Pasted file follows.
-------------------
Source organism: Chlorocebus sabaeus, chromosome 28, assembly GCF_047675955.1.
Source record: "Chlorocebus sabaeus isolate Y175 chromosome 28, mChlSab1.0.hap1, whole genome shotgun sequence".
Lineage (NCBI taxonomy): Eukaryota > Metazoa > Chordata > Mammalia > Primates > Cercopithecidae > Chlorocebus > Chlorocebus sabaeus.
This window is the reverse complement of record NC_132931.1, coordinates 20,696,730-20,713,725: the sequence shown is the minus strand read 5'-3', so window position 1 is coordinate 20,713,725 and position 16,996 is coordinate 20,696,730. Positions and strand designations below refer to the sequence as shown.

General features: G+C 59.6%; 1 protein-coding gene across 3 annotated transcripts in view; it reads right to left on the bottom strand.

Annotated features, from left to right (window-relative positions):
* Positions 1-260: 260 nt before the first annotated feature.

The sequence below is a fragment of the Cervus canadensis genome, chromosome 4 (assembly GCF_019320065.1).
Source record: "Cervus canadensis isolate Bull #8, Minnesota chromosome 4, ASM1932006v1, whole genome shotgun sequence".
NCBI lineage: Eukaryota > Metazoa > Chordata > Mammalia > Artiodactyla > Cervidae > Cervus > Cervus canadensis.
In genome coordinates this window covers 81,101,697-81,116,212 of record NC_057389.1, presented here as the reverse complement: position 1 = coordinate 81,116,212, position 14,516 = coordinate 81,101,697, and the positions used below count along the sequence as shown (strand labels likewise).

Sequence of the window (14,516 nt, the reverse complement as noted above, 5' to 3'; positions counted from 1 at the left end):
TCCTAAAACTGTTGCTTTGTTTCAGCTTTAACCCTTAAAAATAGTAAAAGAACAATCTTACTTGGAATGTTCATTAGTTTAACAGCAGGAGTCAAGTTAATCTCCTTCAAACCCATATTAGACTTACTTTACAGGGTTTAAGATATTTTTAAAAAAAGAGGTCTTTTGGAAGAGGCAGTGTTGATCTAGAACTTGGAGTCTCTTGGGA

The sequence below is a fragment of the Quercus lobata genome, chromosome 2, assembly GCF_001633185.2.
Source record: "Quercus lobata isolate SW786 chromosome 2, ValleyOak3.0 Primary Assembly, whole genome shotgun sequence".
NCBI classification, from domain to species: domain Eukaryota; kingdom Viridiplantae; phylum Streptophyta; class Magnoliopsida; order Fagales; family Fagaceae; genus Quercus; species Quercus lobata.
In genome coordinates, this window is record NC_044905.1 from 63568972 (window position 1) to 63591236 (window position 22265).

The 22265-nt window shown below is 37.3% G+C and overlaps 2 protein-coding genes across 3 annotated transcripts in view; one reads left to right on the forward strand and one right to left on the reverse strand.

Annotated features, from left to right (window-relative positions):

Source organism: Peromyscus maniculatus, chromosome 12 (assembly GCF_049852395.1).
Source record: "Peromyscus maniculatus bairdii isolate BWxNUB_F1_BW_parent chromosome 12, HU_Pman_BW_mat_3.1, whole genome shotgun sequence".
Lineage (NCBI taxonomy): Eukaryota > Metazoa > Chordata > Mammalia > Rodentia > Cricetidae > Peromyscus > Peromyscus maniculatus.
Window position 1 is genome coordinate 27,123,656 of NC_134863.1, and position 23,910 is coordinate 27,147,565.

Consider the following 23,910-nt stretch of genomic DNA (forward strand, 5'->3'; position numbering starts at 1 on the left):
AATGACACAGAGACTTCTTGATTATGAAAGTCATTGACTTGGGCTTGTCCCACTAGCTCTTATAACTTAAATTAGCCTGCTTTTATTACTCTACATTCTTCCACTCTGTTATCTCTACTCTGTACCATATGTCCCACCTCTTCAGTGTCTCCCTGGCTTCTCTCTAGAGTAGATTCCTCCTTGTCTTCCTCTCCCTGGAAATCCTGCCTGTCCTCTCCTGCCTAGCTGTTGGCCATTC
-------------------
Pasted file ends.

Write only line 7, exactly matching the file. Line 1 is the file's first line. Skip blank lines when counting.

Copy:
* Positions 1-260: 260 nt before the first annotated feature.